Today I read the story in Acts 16 where Paul and friends were travelling. They attempted to go into Asia, but their way was blocked. Then they set off for Bithynia in the north and it says the Spirit of Jesus wouldn't let them go there either. (Don't you love it when God blocks your way?) They went to a seaport called Troas and there Paul had a dream that people needed them in Macedonia. So they got on a boat and off they went. Once they landed, they met some cool people who welcomed them and their message. Good stuff! This was followed by a public beating and being thrown in jail. Bad stuff! Here is where the famous story of Paul and Silas praying and singing loud praises to God at midnight from the jail cell comes in. They were so sure that this was where they were supposed to be that nothing discouraged them - good stuff and bad stuff were not the measuring stick to determine if they were on track. They were there because God wanted them there and whatever happened, they were going to see it through and praise God in it all.

I suppose that is my problem. I am not always sure that this is where I am supposed to be. When things are not going as well as I had hoped, I question whether God is slamming the door on some things in my life, suggesting that I change direction. Or is this just part of the territory that comes with being here? I guess I have to stop looking at the dynamic of good stuff vs. bad stuff and get back to the basic question. Is this where God has asked me to be? If yes, then I need to stick with whatever is happening and focus on worshipping God. Remembering that it is God who has brought me here will silence the "forget it" in my head and help me keep my energy focused on walking with God instead of evaluating how things are looking at the moment. And if and when it is time to change course, I trust that he is very capable of sending an unmistakable roadblock to let me know.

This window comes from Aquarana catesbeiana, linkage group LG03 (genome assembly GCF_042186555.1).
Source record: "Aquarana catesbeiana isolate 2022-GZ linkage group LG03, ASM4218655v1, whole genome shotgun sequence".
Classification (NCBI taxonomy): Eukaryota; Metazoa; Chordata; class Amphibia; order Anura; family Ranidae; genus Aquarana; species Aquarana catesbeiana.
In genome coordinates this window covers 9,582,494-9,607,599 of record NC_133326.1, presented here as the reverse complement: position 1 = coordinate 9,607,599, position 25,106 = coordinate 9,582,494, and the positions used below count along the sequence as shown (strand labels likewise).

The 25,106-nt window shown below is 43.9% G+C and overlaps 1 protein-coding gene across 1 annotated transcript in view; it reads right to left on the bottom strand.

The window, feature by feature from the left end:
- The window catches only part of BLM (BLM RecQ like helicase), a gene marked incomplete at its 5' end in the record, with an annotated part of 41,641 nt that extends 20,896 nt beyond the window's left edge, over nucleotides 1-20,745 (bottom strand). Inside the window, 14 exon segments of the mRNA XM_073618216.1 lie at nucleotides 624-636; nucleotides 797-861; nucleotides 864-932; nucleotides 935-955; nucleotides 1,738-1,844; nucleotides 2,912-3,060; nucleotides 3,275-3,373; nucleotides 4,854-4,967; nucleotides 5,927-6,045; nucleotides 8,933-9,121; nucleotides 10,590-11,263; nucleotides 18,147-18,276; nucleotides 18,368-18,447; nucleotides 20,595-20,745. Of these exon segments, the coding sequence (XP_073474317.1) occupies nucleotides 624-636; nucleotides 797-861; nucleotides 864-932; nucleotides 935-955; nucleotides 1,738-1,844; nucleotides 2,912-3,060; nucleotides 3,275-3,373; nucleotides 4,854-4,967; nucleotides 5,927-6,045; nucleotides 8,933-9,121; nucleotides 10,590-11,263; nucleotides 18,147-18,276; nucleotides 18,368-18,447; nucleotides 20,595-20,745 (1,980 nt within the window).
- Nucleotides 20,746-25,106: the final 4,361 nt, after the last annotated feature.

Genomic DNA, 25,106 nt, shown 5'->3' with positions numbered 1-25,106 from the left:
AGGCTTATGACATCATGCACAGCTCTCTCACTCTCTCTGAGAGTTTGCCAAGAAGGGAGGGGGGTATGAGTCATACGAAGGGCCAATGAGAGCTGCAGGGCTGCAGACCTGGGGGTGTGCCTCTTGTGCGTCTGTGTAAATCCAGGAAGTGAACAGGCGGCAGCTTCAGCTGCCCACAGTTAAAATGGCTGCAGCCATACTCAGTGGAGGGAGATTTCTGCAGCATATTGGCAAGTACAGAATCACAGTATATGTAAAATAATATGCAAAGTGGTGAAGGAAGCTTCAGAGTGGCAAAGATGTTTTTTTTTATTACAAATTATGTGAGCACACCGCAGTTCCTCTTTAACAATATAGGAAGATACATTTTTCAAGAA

This is a dead end sign right in front of our ex-house in St. Lazare last winter.

Tuesday, December 01, 2009

one-day remedy

So, my one-day recovery plan didn't work. I have been fighting (everything short of screaming and kicking) this silly cold for almost 9 days now. It is a vicious bugger of a virus and won't give up its warm and cozy host easily. I had a pretty busy week with classes, assignments, dinner parties, and a day of fun activities with Dean on his day off. By Friday night, or rather, Saturday morning at 2:00 am, I was feeling pretty bad. I decided to take Saturday and do a one-day recovery. Sleep in. Not exert myself. Sit on the couch and rest. Maybe read a bit. Drink lots of liquids. Avoid sugar and milk products (which are Mr. Phlegms' favourites). Take a nap. Give my body everything it needed to kick the virus.